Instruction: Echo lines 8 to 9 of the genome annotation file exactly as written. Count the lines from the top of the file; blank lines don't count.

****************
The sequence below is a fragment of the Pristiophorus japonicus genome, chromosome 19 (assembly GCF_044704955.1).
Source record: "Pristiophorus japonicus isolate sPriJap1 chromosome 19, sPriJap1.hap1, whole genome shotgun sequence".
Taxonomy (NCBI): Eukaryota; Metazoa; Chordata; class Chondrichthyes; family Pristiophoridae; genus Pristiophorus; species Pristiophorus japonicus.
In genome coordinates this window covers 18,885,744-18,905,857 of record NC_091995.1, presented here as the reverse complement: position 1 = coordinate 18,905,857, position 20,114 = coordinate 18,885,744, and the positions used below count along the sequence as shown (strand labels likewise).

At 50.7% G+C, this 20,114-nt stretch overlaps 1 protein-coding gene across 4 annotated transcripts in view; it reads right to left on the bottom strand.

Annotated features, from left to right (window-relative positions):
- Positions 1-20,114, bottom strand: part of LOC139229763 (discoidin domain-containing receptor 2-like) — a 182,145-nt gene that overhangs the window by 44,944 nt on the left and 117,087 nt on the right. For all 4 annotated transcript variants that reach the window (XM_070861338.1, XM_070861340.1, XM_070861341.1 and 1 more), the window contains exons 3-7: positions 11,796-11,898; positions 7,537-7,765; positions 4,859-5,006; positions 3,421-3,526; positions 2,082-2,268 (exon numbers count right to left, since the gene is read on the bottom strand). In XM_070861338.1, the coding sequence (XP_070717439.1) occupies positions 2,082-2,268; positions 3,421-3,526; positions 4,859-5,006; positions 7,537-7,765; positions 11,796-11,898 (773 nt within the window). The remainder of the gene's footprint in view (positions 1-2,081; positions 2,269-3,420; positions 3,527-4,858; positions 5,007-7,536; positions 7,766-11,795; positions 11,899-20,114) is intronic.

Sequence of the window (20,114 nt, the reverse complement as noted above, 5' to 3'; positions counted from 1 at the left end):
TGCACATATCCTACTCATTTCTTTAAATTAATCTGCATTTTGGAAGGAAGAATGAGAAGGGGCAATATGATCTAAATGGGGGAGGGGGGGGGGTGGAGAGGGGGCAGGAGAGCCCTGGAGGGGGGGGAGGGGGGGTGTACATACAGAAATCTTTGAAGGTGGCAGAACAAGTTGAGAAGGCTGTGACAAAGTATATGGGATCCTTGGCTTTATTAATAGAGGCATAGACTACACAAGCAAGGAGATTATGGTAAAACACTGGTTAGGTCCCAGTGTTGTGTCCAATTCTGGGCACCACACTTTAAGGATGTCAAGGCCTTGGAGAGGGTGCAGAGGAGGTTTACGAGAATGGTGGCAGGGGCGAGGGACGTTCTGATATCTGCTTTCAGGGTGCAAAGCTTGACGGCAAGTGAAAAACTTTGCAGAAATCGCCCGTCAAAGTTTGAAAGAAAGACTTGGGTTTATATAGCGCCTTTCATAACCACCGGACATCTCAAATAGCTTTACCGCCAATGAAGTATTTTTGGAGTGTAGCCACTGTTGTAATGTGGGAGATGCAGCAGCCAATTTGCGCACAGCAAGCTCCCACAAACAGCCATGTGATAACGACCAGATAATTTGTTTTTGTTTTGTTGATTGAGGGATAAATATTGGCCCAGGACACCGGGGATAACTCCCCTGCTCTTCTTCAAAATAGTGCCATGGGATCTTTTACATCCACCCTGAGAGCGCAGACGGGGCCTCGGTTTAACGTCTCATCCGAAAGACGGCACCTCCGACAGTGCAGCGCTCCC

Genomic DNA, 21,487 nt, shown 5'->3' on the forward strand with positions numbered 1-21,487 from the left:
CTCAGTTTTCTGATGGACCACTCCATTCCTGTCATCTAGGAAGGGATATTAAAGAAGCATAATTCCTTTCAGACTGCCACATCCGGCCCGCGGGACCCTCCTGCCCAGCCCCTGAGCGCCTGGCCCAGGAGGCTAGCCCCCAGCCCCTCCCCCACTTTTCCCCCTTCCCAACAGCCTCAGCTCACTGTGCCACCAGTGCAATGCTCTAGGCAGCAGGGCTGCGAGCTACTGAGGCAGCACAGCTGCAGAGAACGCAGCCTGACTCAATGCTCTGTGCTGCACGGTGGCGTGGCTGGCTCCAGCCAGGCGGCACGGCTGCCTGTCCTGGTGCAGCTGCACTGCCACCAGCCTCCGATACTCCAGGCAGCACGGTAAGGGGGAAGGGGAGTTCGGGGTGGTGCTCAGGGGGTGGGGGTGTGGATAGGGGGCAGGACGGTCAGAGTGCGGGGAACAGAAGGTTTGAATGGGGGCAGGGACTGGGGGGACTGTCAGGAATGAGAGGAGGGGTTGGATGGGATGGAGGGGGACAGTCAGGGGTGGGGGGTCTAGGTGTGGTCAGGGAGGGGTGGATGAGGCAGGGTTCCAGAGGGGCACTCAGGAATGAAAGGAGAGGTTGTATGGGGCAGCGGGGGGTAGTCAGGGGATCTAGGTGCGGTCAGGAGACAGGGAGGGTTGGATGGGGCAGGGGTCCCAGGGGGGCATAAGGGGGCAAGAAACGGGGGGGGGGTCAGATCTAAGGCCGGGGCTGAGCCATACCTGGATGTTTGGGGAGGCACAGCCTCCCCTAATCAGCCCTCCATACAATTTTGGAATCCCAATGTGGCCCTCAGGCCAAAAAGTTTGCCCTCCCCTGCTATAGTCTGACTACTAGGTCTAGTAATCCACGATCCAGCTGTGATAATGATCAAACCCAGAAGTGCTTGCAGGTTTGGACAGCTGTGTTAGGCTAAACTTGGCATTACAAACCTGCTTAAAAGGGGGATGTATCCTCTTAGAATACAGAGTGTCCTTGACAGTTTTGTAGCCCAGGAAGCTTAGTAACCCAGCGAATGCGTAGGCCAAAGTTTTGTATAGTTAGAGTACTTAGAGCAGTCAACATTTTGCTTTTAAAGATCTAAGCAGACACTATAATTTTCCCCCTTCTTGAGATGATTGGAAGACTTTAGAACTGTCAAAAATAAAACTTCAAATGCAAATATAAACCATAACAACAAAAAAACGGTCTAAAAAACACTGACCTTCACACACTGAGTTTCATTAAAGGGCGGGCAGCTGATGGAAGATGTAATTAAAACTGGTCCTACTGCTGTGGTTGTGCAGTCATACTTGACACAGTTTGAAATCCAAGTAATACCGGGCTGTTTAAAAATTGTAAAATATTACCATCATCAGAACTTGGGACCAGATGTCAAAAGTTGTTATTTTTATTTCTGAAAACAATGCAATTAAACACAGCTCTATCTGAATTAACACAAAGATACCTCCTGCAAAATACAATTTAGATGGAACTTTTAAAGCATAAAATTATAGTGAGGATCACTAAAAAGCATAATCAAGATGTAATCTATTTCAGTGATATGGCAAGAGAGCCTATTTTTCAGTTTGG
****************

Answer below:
Sequence of the window (20,114 nt, the reverse complement as noted above, 5' to 3'; positions counted from 1 at the left end):
TGCACATATCCTACTCATTTCTTTAAATTAATCTGCATTTTGGAAGGAAGAATGAGAAGGGGCAATATGATCTAAATGGGGGAGGGGGGGGGGTGGAGAGGGGGCAGGAGAGCCCTGGAGGGGGGGGAGGGGGGGTGTACATACAGAAATCTTTGAAGGTGGCAGAACAAGTTGAGAAGGCTGTGACAAAGTATATGGGATCCTTGGCTTTATTAATAGAGGCATAGACTACACAAGCAAGGAGATTATGGTAAAACACTGGTTAGGTCCCAGTGTTGTGTCCAATTCTGGGCACCACACTTTAAGGATGTCAAGGCCTTGGAGAGGGTGCAGAGGAGGTTTACGAGAATGGTGGCAGGGGCGAGGGACGTTCTGATATCTGCTTTCAGGGTGCAAAGCTTGACGGCAAGTGAAAAACTTTGCAGAAATCGCCCGTCAAAGTTTGAAAGAAAGACTTGGGTTTATATAGCGCCTTTCATAACCACCGGACATCTCAAATAGCTTTACCGCCAATGAAGTATTTTTGGAGTGTAGCCACTGTTGTAATGTGGGAGATGCAGCAGCCAATTTGCGCACAGCAAGCTCCCACAAACAGCCATGTGATAACGACCAGATAATTTGTTTTTGTTTTGTTGATTGAGGGATAAATATTGGCCCAGGACACCGGGGATAACTCCCCTGCTCTTCTTCAAAATAGTGCCATGGGATCTTTTACATCCACCCTGAGAGCGCAGACGGGGCCTCGGTTTAACGTCTCATCCGAAAGACGGCACCTCCGACAGTGCAGCGCTCCC